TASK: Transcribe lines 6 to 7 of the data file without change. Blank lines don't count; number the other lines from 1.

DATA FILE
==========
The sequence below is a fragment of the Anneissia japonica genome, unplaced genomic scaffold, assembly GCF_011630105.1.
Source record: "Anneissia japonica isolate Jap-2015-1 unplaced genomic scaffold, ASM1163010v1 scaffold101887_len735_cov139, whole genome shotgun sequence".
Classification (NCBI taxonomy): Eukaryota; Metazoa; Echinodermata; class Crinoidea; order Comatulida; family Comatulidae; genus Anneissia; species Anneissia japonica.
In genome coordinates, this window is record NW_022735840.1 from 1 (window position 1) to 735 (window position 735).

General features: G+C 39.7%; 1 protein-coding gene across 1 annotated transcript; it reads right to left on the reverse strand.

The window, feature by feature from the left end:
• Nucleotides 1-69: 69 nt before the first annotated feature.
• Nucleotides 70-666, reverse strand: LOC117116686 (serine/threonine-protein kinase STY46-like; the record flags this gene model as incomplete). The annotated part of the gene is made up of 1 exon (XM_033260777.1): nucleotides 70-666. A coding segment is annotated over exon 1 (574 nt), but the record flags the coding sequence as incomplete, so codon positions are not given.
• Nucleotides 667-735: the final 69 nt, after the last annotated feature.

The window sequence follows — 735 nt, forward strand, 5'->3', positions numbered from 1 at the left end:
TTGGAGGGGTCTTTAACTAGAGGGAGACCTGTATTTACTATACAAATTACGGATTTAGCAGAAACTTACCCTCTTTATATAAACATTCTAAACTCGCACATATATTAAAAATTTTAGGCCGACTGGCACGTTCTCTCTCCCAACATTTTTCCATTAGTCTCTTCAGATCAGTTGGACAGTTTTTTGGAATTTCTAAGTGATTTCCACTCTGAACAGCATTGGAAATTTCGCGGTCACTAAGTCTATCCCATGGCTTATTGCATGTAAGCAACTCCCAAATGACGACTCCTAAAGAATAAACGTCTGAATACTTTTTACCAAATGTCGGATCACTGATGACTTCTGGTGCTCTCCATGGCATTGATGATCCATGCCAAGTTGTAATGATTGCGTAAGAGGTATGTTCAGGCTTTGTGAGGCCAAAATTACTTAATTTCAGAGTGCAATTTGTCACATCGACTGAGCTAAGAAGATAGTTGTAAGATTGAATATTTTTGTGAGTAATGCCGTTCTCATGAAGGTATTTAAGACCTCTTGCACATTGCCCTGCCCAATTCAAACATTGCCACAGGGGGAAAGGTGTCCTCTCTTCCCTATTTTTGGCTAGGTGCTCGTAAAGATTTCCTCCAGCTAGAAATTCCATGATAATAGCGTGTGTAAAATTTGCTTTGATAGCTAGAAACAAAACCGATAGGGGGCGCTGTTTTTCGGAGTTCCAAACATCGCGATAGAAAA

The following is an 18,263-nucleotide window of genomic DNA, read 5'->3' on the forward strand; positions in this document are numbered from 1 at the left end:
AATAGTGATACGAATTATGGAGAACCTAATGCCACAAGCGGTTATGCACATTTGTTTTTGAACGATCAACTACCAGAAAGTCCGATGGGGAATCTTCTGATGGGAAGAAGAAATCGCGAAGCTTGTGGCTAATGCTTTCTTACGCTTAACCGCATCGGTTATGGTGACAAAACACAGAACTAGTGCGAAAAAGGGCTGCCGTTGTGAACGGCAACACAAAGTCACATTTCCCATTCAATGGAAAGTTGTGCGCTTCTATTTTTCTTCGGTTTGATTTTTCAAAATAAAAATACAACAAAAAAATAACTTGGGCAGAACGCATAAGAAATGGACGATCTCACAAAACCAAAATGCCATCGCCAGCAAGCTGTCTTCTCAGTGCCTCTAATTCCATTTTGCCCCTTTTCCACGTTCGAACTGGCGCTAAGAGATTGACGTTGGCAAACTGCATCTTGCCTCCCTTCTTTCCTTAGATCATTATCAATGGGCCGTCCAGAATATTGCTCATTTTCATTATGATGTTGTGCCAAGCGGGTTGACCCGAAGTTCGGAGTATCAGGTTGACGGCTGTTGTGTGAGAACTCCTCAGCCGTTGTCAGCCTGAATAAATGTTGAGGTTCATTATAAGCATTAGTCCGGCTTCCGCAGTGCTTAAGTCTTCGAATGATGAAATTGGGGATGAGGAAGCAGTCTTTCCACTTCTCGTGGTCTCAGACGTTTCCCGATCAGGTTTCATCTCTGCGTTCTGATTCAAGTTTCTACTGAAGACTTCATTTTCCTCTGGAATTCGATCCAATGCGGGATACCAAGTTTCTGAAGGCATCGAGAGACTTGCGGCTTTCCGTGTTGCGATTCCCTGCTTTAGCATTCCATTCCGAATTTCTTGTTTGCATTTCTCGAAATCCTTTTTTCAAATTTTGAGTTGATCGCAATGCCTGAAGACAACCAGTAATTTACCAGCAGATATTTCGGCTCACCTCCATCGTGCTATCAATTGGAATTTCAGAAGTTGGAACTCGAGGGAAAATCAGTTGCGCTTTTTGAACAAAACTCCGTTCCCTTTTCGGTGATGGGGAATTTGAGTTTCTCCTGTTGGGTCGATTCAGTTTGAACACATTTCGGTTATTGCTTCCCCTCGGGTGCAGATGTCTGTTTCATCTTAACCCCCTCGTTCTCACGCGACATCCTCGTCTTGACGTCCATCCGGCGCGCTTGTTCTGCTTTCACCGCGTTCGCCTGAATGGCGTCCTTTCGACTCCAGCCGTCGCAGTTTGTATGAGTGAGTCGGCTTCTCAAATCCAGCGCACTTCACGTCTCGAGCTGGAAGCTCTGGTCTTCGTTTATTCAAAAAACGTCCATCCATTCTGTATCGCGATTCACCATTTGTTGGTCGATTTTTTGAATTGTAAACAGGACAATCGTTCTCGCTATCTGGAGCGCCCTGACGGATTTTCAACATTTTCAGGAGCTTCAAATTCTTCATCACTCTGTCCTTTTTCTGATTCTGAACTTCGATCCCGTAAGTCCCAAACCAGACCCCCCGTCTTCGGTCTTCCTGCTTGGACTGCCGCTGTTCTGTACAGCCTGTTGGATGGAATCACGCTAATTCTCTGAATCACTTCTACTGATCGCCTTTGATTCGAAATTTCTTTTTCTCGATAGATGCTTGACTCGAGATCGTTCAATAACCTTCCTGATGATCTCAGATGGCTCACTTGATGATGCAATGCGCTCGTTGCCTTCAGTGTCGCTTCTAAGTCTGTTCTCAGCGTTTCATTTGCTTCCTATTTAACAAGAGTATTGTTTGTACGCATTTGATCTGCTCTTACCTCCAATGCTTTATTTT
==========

The window, feature by feature from the left end:
• Nucleotides 1-69: 69 nt before the first annotated feature.